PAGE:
She is one of those people that gets along with everybody. She does a really good job of creating a relationship with the players. She knows what theyre going through, shes been there, shes been through the league, shes one of the top players in the league when she was playing. She can relate to both sides, them and us, as coaches, and I think its a good happy medium. What she brings to our team, our staff is invaluable. You cant put a price on it just because she understands these players are young. Sometimes we take for granted when we tell them to do something, they need to be shown how to do things. She understands that because she was at that point at one time, so that helps a lot. She is also a great person as well, on top of that.

Brian and Bryce Agler, as well as Arike, all mention how Robinsons experience playing in the WNBA helps the Wings roster. Everything that Robinson has learned, all of that basketball knowledge she has accumulated over the last 25 years is available and transferable to the team. Robinson understands what the players are experiencing in ways that the other coaches who did not play WNBA in the league do not.

Robinson was around the WNBA at its youngest, and now after the league has been around for 23 seasons, Robinson has seen it all. Robinson told Sports Are From Venus how the WNBA has changed since she played in the league.

Its really funny, me and Tamika Catchings just had this conversation this morning by the pool. I think that the talent level in the WNBA has gotten extremely better than the talent level when we played. Theres definitely an evolution of players in this league. I think that our generation was much tougher. We did things a little bit differently, that was in the era of hard fouls and a lot of hustle. Now, I think the more skilled players get the more the game starts changing and evolving. There are so many things that we did in our era that still make this game. I think you see the top teams have the necessary grit and toughness that it takes to win high at this level and those are some things that we have to adapt those things to our style and our culture and learn to understand how much they help you out.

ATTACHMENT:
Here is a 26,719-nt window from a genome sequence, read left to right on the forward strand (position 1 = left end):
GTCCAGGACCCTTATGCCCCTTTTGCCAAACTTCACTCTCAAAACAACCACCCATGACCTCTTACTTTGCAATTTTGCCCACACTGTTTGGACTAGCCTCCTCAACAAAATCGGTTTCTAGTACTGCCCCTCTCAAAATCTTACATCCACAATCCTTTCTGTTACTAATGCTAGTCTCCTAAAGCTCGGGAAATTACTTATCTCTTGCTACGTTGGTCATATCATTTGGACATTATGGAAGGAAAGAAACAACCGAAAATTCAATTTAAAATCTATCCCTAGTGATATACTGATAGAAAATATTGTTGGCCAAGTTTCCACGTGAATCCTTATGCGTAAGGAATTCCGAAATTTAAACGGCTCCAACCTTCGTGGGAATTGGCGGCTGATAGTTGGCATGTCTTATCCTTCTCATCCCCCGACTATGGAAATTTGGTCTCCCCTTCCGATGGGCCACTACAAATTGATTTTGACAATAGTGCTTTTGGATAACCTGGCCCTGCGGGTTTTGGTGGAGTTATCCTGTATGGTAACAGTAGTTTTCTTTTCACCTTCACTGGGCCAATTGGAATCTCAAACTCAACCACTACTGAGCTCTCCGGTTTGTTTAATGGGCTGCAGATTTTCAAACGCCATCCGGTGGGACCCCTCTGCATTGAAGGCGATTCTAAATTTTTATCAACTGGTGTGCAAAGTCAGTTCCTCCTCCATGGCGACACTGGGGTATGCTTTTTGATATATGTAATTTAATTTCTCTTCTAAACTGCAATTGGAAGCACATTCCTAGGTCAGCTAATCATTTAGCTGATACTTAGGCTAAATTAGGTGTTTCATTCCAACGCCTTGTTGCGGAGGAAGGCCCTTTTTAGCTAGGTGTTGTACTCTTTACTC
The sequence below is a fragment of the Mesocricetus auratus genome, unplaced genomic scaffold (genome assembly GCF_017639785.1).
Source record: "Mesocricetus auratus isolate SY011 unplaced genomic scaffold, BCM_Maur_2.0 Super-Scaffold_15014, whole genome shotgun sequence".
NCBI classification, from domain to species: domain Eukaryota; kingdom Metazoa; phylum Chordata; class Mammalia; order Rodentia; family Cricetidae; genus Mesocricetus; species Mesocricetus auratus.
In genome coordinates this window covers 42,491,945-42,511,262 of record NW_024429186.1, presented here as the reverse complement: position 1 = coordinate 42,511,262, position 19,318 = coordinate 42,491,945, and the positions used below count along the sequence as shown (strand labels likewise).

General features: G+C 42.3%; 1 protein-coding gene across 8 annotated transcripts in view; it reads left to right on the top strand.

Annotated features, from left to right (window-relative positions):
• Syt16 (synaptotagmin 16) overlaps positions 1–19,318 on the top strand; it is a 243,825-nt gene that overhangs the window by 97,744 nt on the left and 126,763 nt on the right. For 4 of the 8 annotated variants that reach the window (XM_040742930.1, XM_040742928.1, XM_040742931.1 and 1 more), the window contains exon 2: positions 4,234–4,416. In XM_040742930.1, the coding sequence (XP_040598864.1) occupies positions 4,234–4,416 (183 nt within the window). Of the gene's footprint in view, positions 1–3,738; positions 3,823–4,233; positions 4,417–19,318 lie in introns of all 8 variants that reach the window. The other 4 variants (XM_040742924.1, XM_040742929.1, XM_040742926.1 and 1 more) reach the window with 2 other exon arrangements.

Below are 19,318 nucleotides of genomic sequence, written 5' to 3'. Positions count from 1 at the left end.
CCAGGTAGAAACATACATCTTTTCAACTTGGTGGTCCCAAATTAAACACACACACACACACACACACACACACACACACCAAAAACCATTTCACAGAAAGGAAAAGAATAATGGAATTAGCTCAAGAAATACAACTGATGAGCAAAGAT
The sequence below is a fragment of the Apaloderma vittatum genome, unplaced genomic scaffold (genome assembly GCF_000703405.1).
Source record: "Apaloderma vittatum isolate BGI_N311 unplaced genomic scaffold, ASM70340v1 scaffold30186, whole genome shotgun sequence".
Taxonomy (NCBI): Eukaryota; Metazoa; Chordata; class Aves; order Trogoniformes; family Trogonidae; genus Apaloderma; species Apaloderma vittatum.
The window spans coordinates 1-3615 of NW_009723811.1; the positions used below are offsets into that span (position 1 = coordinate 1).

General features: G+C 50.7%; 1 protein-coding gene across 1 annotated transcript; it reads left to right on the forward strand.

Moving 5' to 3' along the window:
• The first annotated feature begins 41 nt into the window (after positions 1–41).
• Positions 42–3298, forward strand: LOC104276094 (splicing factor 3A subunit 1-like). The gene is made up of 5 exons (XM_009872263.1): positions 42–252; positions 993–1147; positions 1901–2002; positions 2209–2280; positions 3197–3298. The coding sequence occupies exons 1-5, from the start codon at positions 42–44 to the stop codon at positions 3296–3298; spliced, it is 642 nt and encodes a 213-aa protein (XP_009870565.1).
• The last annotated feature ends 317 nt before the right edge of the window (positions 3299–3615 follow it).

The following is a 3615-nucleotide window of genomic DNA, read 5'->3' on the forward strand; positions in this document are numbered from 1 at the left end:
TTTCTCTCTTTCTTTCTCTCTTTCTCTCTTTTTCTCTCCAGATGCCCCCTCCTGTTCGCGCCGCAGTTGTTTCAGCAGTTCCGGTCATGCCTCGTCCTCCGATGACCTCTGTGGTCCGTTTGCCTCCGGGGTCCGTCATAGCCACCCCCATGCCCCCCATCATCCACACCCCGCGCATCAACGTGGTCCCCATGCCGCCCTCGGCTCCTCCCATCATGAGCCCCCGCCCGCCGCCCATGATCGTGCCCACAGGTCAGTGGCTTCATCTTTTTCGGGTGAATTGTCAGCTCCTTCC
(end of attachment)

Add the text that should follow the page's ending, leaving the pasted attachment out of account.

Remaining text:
A former pro athlete calling the current generation of players soft? Never heard that before!

With Coach Robinson on staff, the Wings have surprised the WNBA as they are in a great position to earn the 8th seed and final playoff spot. Sitting at 7-12, the rebuilding Wings are setting themselves up for a fruitful future, one that Coach Robinson will help mold into success.

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Former WNBA Player Crystal Robinson Always Wanted To Be A Coach - Sep 8, 2020 - Sports Are From Venus

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September 9th, 2020 at 10:53 am

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How the Raptors ‘scout team’ is adjusting to life inside the NBA’s bubble – The Athletic

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Chris Boucher looked very well-prepared for his second window of opportunity in the series.

While hed been only a whisper in the Toronto Raptors rotation plans through the first four games against the Boston Celtics, head coach Nick Nurse was looking for a spark with his team in an early hole. Boucher got the call in a hybrid starter-bench unit that had played two possessions together all year and zero so far in the postseason. Boucher is not young by prospect standards, but he remains fairly inexperienced in high-leverage situations. With his first run in several games and unfamiliar linemates plus a shift to power forward, away from his more natural centre position he would have been forgiven for taking a few possessions to find his footing.